FIG. 14A illustrates a packaging scheme for the switch matrix of the present invention. Switch matrix 1400 consists of an input matrix 1402, an interface plate 1404, and an output matrix 1406. The input matrix has a number of slices 1408, each containing input modules 1410. Output matrix 1406 contains interconnect matrices 1412 and output modules 1414, and consists of a plurality of slices each containing interconnect matrices 1412 and output modules 1414. The input modules 1410 are connected to interconnect matrices 1412 through the interface plate 1404. As such, there are a large number of signals that must pass through interface plate 1404 to connect input modules 1410 to interconnect matrices 1412 properly.

FIG. 14B illustrates an alternative packaging design illustrating a simpler packaging design for switch matrix 1416 of the present invention. Switch matrix 1416 comprises input modules 1408 directly coupled to output modules 1414, without the need for interface plate 1404 or interconnect matrices 1412. This reduces the signal density, and therefore the complexity of switch matrix 1416, making switch matrix 1416 of the present invention easier to manufacture, test, and integrate into the spacecraft. However, switch matrix 1416 is not a fully connected matrix as the packaging design of FIG. 14A is. The switch matrix 1416 is thus less capable of in-flight redistribution of signals, because the beams are grouped into specific sections, and cannot be switched between one section and another. However, many applications may not require a fully connected matrix, and therefore, the packaging of FIG. 14B can be used to simplify the manufacture, testing, and integration of switch matrix 1416 into the spacecraft.

Process Chart

FIG. 15 is a flow chart illustrating the steps used to practice the present invention.

Block 1500 illustrates performing the step of grouping the uplink signals into a plurality of groups, the number of groups at least equal to a number of cells in the cell-based transmission matrix, each group comprising a signal from each frequency used in the frequency reuse pattern.

Block 1502 illustrates performing the step of separating each group of uplink signals into subband signals.

Block 1504 illustrates performing the step of grouping similar subband signals from the groups of uplink signals to produce groups of similar subband signals.

Block 1506 illustrates performing the step of forwarding the groups of similar subband signals to demodulators for processing within the satellite system.

CONCLUSION

This concludes the description of the preferred embodiment of the invention. The following paragraphs describe some alternative methods of accomplishing the same objects. The present invention, although described with respect to RF and electrical systems, can also be used with optical systems to accomplish the same goals. Further, the switches in the switch matrix can be actual switches, or hybrid electronics, or other switching mechanisms that perform similar functions.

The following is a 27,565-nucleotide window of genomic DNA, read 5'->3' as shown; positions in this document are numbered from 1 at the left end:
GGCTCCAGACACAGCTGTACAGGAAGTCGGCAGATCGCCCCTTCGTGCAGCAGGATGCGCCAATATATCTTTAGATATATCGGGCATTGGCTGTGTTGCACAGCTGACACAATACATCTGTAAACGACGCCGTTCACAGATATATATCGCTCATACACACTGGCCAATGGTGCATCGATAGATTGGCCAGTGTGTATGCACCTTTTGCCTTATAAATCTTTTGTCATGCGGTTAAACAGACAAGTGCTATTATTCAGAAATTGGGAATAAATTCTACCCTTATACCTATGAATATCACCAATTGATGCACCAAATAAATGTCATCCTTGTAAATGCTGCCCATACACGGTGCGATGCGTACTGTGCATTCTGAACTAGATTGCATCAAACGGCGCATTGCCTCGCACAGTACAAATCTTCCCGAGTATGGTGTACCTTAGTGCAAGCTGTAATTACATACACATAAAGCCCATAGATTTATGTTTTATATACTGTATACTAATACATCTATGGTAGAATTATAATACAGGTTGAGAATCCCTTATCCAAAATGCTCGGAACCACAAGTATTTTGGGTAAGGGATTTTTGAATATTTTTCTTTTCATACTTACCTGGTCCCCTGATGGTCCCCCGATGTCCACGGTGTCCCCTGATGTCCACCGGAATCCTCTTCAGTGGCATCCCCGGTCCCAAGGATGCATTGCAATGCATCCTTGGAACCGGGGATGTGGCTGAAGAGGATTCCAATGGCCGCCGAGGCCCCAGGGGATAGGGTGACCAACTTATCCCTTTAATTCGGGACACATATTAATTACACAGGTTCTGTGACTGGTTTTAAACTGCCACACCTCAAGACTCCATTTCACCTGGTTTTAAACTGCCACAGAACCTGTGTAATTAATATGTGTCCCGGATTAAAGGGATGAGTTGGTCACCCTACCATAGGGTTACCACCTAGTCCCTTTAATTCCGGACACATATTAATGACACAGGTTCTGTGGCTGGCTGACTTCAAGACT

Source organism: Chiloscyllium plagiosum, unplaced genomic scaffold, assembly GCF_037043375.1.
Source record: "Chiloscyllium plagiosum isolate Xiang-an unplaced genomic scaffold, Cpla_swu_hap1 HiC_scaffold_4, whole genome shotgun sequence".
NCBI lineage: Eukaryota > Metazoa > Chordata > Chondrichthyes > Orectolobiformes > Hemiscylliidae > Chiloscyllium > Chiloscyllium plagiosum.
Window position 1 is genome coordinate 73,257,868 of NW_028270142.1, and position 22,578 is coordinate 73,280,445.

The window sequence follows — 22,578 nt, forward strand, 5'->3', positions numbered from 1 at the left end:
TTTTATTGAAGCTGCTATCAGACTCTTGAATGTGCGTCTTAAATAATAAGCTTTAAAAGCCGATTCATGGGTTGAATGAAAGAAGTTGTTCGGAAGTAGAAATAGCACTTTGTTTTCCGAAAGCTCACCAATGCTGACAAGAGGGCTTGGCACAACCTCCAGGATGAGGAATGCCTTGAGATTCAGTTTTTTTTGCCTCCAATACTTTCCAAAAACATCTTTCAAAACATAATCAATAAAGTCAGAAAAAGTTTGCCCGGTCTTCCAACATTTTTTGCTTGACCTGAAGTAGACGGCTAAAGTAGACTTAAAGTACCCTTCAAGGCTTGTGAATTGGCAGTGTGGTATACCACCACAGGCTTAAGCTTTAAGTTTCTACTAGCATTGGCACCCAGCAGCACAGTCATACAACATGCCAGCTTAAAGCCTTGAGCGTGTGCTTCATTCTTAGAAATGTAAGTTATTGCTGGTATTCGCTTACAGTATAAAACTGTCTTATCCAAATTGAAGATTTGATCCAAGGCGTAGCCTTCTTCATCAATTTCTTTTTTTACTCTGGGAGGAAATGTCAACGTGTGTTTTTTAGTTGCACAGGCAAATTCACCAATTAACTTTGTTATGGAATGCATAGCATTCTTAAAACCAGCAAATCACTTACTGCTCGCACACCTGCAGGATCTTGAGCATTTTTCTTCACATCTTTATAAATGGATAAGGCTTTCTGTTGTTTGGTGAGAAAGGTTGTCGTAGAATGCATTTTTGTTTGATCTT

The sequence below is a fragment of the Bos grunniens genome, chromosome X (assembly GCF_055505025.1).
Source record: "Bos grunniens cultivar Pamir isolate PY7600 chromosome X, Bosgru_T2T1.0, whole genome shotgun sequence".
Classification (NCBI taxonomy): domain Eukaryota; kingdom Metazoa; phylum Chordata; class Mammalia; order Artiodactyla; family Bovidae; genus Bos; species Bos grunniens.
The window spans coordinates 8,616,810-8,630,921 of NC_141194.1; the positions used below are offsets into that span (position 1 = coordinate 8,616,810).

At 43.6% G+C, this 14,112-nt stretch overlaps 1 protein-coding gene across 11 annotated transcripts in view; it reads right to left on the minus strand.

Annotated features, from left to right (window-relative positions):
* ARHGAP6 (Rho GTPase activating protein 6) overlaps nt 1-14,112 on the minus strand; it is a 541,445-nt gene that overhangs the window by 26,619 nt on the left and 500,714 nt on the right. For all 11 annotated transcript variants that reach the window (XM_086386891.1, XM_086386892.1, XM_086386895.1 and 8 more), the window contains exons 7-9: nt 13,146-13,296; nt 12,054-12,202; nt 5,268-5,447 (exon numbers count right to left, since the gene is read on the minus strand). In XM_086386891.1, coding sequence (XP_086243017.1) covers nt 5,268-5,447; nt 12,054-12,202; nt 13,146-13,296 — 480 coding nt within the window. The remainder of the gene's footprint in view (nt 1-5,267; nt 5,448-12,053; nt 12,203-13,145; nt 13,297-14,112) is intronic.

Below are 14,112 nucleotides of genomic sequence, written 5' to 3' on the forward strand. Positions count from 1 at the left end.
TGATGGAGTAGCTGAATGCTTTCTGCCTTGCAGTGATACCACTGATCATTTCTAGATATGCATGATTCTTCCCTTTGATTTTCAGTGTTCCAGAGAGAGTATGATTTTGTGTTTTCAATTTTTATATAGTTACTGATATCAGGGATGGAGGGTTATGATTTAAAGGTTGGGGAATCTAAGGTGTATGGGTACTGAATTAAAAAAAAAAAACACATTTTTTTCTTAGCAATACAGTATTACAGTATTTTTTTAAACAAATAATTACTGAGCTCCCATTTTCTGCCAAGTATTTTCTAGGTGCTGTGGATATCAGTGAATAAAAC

In summary, the present invention discloses a method and apparatus for switching signals through a switch matrix. The apparatus comprises an input module and an output module. The input module has a plurality of inputs typically equal to a number of cells in a reuse pattern, and the inputs receiving at least one uplink beam. The input module also has a plurality of outputs, the plurality of outputs is typically equal to the number of subbands in the uplink beam. The output module is coupled to the input module and selectively couples the outputs from the input module to an output of the output module.

The method comprises the steps of grouping the uplink signals into a plurality of groups, the number of groups typically equal to a number of cells in the cell-based transmission matrix, where each group comprises a signal from each frequency used in the frequency reuse pattern. Each group of uplink signals is then separated into subband signals, which are then grouped together into groups of similar subband signals. The groups of similar subband signals are then forwarded to demodulators for processing within the satellite system.

The foregoing description of the preferred embodiment of the invention has been presented for the purposes of illustration and description. It is not intended to be exhaustive or to limit the invention to the precise form disclosed. Many modifications and variations are possible in light of the above teaching. It is intended that the scope of the invention be limited not by this detailed description, but rather by the claims appended hereto.

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Classifications
U.S. Classification455/3.02, 370/316, 455/447, 455/12.1, 455/275, 455/445, 455/428, 455/427
International ClassificationB64G1/66, H04B7/185, H04H1/00
Cooperative ClassificationH04B7/18515
European ClassificationH04B7/185D4